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Exposure to counterparty credit risk (CRR Article 439)

Counterparty credit risk means the risk that the counterparty to a transaction could default before the final settlement of the transaction's cash flows.

The exposure to counterparty credit risk pertains to exposures arising from derivatives, repurchase transactions, securities or commodities lending or borrowing transactions, long settlement transactions and margin lending transactions.

Within this catalog, at the end of 2014, the Group had derivatives and repurchase transactions, and regarding securities or commodities lending or borrowing transactions, long settlement transactions or margin lending transactions there were no transactions or their amounts were immaterial.

The Group presents its exposure to counterparty credit risk primarily under hedging derivatives and derivatives under contracts concluded with customers.

Article 439.ap

Internal capital

In respect to the approaches used to assign internal capital to counterparty credit risk exposures, a modified Credit Risk+[1] approach is used, taking into account counterparty risk parameters: PD, LGD & EAD.

Credit limits

Credit limits applicable to counterparty credit risk exposures are set within the exposure limits for banks and non-bank customers, which are parties to transactions.

For banks, exposure limits are set in accordance with the Instructions for setting and controlling exposure limits to foreign and Polish banks. With respect to foreign exchange transactions, currency swaps, currency options, deposit transactions, FRAs, interest rate swaps and principal-interest rate swaps (“currency and deposit transaction limit”) - partial limits are set, which mark the Bank’s maximum exposure to outstanding currency purchase/sale transactions (spot and forward), active (outstanding) term deposits in a foreign or Polish bank (without due interest) and other outstanding transactions mentioned above. Irrespective of the partial limits, settlement limits have been set, which are linked to the concentration of the counterparty’s obligations towards the Bank for the settlement date agreed on when they were concluded (“value date”).

The Group also concludes derivatives contracts upon orders from its customers. With respect to treasury transaction limits (including derivatives) concluded with non-bank customers, granting such limits to a customer is a pre-requisite[2] for the Bank to perform a derivative transaction for the customer. The Bank requires a customer applying for a treasury limit to have credit capacity for its current exposure and additionally for the amount equal to a specific portion of the requested treasury limit, to have a risk rating and natural exposure, that is cash flows under sales and purchases in a convertible currency other than PLN.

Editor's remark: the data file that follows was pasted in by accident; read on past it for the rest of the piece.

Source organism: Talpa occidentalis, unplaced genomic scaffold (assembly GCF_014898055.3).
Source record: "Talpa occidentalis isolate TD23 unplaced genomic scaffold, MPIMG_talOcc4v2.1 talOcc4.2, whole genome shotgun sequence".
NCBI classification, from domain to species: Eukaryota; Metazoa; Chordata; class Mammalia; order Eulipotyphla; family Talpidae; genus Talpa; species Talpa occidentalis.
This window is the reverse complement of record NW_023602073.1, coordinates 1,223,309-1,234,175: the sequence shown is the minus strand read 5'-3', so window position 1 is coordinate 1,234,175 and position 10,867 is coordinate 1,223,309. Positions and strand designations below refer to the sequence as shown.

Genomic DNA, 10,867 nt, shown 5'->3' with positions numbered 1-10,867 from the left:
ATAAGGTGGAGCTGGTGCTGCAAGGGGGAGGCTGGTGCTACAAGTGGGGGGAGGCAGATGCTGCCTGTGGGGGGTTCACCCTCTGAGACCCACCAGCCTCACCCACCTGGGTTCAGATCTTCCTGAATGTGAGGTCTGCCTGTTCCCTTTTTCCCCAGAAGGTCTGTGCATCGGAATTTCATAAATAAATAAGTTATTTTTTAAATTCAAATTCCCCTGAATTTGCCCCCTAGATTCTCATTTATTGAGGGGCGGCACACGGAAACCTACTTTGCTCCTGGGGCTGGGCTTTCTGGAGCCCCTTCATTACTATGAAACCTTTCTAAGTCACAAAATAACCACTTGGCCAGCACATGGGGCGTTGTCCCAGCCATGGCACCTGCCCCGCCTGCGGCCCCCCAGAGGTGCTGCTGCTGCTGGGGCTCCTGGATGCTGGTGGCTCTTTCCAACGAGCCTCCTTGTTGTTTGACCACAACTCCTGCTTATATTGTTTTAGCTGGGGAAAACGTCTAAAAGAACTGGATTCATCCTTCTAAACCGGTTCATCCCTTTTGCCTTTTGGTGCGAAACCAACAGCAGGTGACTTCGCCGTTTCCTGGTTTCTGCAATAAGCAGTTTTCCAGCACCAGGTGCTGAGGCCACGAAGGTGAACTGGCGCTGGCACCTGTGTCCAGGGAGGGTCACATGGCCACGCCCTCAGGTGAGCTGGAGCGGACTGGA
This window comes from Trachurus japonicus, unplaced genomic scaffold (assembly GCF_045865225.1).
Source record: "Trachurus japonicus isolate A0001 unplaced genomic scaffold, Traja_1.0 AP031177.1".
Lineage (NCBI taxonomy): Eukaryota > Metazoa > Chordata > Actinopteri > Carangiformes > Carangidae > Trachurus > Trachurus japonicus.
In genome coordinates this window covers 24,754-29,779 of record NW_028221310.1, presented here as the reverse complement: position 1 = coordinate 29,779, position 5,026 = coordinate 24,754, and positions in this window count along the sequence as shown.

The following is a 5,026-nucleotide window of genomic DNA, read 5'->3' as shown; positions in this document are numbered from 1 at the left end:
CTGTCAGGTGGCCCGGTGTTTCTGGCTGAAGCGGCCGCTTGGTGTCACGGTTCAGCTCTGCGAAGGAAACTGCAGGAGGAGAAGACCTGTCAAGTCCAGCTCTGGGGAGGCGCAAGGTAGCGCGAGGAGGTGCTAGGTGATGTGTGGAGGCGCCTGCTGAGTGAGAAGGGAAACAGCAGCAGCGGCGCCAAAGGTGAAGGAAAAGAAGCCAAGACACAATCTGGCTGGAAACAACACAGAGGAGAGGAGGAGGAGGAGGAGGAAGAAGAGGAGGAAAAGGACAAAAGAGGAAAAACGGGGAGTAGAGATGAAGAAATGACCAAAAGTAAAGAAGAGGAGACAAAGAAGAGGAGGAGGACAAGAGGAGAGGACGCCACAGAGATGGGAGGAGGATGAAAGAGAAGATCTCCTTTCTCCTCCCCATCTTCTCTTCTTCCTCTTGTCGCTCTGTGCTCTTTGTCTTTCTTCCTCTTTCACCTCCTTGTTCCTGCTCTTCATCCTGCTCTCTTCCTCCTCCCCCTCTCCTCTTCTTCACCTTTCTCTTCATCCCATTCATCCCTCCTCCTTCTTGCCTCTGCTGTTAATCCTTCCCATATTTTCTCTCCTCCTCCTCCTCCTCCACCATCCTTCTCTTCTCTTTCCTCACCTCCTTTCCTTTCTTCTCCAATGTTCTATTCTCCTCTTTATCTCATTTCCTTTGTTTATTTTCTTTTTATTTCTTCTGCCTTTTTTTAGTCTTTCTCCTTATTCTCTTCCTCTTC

Article 439.b


As part of the policies for securing collateral, Credit Support Annexes to ISDA agreements (CSAs) are broadly used.

The Bank concludes derivative transactions with other players on the inter-bank market, with which it has signed ISDA agreements (International Swaps and Derivatives Agreements). According to the current market practices, CSAs are signed along with ISDA agreements to regulate the matters related to the collateralization of exposures under concluded derivative transactions. CSAs are bilateral agreements and establish mutual rights for a party whose valuation of derivatives is negative on a given day to request a security deposit.

The position under concluded derivative transactions with customers other than banks is immediately referred for management by inter-bank market dealers and is hedged by an inter-bank market transaction.

The rules for establishing credit reserves for credit risk are presented in the section entitled “Financial risk management - Credit risk” of the Yearly Financial Report.

Article 439.c

The Group does not identify its wrong-way risk exposures as material.

Article 439.d

The impact of the amount of collateral the institution would have to provide given a downgrade in its credit rating

The Bank is a party to a loan agreement with the European Investment Bank („Finance Contract”). The loan amount is EUR 100 million.

At the end of 2014, the loan is secured by State Treasury bonds WZ0117 with a nominal value of PLN 609 million.

According to the provisions of the Finance Contract, in the event of a downgrade in the Bank’s credit rating, it will be necessary to establish additional pledges in the form and amounts to the satisfaction of EIB.

Articles 439.e, 439.f, 439.g, 439.h, 439,i

Fair values of respective derivatives contracts, notional amounts of instruments by maturities and valuation of derivative instruments are presented in notes to the Yearly Financial Report (Note 16f).

Data on security margins and netting of receivables and liabilities under master agreements are presented in Additional Information to the Yearly Financial Report.

To determine the amount of its credit exposure under derivative instruments, the Group applies the Mark-to-market method laid down in Article 274 of C44.